Theresa May admits her style is as dull as cricket legend Geoffrey Boycott but denies being 'robotic'

‘He has very good advisers around him,’ says Prime Minister – when asked about Donald Trump

Rob Merrick
Deputy Political Editor
Friday 08 September 2017 13:31
The Prime Minister was nicknamed ‘Maybot’ because of her allegedly dull campaign performances
The Prime Minister was nicknamed ‘Maybot’ because of her allegedly dull campaign performances

Theresa May has admitted her style can be as dull as that of cricket legend Geoffrey Boycott, but rejected allegations that she is “robotic”.

In an interview from Lords, the cricket-loving Prime Minister was asked if she agreed her tactics in interviews were like a “Boycott defensive block”.

“It suited Geoffrey well,” she replied, to BBC Test Match commentator Jonathan Agnew.

However, Ms May denied she deliberately went out of her way to refuse to answer questions, to the frustration of voters – particularly on the campaign trail.

“That’s not answer evasion, it’s just giving a different answer than the one the interview wants,” she insisted.

During the election campaign, the Prime Minister was nicknamed “Maybot”, after a series of apparently robotic performances in front of the TV cameras.

But, asked if that tag was fair, Ms May replied: “I don’t think I’m in the least robotic.”

The Prime Minister delivered chocolate brownies to the Test Match Special commentating team, at a rainy Lords, but added: “Geoffrey Boycott has still got my Tupperware.”

Ms May has previously described the notoriously defensive batsman as her childhood hero. In return, he heaped praise on her, predicting she will be “like Margaret Thatcher”.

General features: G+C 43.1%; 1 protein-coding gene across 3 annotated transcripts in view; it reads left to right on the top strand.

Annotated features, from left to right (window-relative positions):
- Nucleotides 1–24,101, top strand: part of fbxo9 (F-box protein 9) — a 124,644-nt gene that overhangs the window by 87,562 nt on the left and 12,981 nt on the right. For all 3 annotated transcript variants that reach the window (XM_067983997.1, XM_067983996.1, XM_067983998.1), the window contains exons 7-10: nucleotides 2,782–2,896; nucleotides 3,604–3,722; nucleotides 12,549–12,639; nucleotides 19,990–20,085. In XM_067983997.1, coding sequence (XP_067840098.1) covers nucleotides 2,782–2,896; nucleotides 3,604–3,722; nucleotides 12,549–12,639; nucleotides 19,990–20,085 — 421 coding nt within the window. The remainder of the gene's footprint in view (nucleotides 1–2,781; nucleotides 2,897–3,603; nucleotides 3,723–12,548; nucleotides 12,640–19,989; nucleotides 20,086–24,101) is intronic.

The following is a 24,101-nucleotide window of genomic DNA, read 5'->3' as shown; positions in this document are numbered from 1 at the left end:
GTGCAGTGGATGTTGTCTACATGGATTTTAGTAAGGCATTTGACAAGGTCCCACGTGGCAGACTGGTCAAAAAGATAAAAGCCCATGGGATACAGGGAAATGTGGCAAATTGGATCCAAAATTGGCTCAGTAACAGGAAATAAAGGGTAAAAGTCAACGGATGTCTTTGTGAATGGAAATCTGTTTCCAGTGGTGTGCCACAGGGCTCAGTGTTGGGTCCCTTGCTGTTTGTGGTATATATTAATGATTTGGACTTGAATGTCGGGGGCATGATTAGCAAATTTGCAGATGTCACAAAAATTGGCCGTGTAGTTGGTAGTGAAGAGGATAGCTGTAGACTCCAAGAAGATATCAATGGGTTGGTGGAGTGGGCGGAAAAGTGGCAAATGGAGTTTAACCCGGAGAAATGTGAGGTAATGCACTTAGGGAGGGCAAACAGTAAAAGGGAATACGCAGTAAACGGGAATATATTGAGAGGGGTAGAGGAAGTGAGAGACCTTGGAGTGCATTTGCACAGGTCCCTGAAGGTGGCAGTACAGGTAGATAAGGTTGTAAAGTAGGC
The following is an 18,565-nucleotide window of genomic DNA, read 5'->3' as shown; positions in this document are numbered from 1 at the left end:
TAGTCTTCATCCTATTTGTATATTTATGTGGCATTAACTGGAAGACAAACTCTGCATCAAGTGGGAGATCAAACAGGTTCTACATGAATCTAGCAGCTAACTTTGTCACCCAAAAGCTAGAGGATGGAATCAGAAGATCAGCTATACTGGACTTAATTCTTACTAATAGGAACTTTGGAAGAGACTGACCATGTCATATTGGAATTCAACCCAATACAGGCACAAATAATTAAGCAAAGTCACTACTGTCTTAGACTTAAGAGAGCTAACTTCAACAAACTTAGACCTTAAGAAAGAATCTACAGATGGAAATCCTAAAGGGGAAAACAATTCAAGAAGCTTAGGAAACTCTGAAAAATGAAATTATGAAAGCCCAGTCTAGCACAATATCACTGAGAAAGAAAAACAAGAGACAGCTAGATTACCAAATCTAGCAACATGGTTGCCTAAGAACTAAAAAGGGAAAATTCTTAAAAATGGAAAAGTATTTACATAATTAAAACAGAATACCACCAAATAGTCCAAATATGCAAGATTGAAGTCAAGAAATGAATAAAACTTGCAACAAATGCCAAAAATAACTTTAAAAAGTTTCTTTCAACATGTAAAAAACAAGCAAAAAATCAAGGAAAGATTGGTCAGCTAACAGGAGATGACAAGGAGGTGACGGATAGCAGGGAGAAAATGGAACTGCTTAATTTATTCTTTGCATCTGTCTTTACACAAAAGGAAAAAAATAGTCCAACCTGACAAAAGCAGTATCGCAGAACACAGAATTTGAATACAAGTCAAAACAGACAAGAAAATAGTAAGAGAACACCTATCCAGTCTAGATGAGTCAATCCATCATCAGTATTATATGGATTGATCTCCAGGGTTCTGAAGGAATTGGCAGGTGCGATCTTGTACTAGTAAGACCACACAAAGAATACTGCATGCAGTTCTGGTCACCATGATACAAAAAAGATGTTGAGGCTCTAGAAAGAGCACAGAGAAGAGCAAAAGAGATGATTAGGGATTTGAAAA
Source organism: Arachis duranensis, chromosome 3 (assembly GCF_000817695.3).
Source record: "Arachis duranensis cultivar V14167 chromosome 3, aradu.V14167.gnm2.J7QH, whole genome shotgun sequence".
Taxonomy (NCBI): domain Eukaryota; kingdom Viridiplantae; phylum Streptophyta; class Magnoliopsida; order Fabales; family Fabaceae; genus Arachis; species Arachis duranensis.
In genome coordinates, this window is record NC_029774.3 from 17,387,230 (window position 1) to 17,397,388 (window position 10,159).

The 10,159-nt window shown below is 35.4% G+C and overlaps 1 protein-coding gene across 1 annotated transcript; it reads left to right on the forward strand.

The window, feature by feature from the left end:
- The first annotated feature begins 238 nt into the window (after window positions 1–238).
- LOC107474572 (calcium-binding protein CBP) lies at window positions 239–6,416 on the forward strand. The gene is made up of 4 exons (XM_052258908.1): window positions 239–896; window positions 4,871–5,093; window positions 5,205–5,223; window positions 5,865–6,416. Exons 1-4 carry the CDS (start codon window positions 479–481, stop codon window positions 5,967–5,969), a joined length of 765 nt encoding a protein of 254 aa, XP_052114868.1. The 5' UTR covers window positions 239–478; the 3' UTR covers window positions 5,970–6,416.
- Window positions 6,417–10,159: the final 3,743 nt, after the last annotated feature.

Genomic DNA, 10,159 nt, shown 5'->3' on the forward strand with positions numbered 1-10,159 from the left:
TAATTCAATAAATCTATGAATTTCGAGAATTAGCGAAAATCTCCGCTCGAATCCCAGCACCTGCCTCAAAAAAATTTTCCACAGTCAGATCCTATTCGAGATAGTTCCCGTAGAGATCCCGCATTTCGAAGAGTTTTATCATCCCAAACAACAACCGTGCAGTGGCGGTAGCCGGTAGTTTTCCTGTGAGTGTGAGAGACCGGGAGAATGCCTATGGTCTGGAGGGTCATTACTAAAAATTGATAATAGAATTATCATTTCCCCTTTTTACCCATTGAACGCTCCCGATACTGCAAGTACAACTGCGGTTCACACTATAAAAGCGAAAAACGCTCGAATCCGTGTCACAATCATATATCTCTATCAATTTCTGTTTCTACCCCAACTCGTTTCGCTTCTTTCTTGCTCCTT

“She has views and she’s strong. Life is about integrity and principles – it should be,” Mr Boycott said last year. “We want politicians like that with integrity, with principles, with honesty.”

However, in the interview, the Prime Minister rejected comparisons with the Iron Lady, saying: “I am Theresa May, I do things my way. The circumstances of the Government are different.”

In a wide-ranging chat, she spoke of her worries about the implications for the mental health of younger people of behaviour on social media.

And she defended Donald Trump taking her hand when she visited the White House earlier this year, saying: “I think it was genuinely a moment of assistance.”

As fears continue over the US President’s bellicose threats to nuclear-armed North Korea, the Prime Minister noted: “He has very good advisers around him.”

Register for free to continue reading

Registration is a free and easy way to support our truly independent journalism

By registering, you will also enjoy limited access to Premium articles, exclusive newsletters, commenting, and virtual events with our leading journalists

Already have an account? sign in

By clicking ‘Register’ you confirm that your data has been entered correctly and you have read and agree to our Terms of use, Cookie policy and Privacy notice.

This site is protected by reCAPTCHA and the Google Privacy policy and Terms of service apply.

Join our new commenting forum

Join thought-provoking conversations, follow other Independent readers and see their replies


Thank you for registering

Please refresh the page or navigate to another page on the site to be automatically logged inPlease refresh your browser to be logged in